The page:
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IP Litigation

What’s in a name? Generic words and the dispute over skee-ball

May 9, 2014

IP Litigation

What’s in a name? Generic words and the dispute over skee-ball

May 9, 2014

Back to Fish's Litigation Blog

 

Under the Trademark Act generic terms are incapable of functioning as trademarks.  A generic term is a word that the relevant purchasing public understands primarily as the common name for a particular product or service.  According to Fish’s client Full Circle United, LLC (Full Circle), the word “skee-ball” is the common name for the game of skee-ball, which has been an American boardwalk and arcade pastime for over a century. 

In 2011, Full Circle, which organizes skee-ball competitions across the country, was sued by SBI, Inc., a manufacturer of skee-ball machines, and owner of the federal trademark registration of “skee-ball,” for infringement of the term “skee-ball.” Full Circle countered by filing its own complaint alleging that SBI has no rights in the word “skee-ball” because, just like many other marks that have come and gone, such as yo-yo, trampoline, and pilates, skee-ball is generic. Full Circle also filed a Petition to Cancel SBI’s trademark registration in the Trademark Trial and Appeal Board.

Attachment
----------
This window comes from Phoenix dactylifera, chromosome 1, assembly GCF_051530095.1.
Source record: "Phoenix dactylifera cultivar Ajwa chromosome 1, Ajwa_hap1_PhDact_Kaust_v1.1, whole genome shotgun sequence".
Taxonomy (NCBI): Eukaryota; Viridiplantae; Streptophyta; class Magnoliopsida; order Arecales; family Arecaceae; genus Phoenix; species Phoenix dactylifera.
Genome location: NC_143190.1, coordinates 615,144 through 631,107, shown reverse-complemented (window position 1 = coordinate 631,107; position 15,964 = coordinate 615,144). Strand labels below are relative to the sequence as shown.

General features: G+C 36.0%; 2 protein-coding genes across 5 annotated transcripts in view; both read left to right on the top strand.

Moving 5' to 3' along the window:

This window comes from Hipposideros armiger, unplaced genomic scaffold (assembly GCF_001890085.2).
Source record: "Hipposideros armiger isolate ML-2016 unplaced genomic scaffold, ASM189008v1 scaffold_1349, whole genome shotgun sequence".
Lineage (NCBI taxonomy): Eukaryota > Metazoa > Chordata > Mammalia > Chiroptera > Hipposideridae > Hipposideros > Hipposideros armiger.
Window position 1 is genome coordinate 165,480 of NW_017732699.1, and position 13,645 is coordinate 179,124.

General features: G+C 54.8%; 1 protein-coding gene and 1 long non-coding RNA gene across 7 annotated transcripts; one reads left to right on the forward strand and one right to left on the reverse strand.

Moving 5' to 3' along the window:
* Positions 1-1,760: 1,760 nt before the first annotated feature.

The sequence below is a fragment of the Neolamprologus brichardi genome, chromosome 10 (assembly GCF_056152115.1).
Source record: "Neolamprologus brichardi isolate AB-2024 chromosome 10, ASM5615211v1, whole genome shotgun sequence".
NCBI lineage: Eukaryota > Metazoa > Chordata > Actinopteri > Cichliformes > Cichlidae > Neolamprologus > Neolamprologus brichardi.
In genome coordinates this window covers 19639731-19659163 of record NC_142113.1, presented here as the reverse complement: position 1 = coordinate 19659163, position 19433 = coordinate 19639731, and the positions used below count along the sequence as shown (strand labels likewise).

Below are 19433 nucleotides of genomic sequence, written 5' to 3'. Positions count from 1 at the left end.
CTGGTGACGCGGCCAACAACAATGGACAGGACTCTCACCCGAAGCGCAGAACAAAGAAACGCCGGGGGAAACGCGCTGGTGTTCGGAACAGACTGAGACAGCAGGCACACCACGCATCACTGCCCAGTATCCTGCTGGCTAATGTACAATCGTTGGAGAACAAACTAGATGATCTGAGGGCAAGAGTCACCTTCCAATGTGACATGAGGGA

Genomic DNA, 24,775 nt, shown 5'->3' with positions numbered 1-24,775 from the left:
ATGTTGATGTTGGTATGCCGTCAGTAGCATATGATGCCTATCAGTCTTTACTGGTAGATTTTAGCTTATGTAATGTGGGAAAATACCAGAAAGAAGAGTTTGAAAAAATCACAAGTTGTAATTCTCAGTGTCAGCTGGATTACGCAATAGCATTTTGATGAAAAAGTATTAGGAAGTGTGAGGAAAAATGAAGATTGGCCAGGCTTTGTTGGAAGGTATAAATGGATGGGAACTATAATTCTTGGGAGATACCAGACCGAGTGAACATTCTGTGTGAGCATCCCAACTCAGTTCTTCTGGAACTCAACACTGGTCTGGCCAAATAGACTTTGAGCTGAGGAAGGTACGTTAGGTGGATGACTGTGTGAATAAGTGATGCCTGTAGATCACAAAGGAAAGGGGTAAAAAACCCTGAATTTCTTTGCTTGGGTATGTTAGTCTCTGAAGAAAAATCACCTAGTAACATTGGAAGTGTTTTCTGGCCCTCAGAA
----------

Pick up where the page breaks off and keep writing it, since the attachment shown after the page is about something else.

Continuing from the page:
John T. Johnson and Kristen McCallion, partners in the firm’s New York office, are handling this case.  Kristen was recently interviewed by NPR, and her interview can be heard here.

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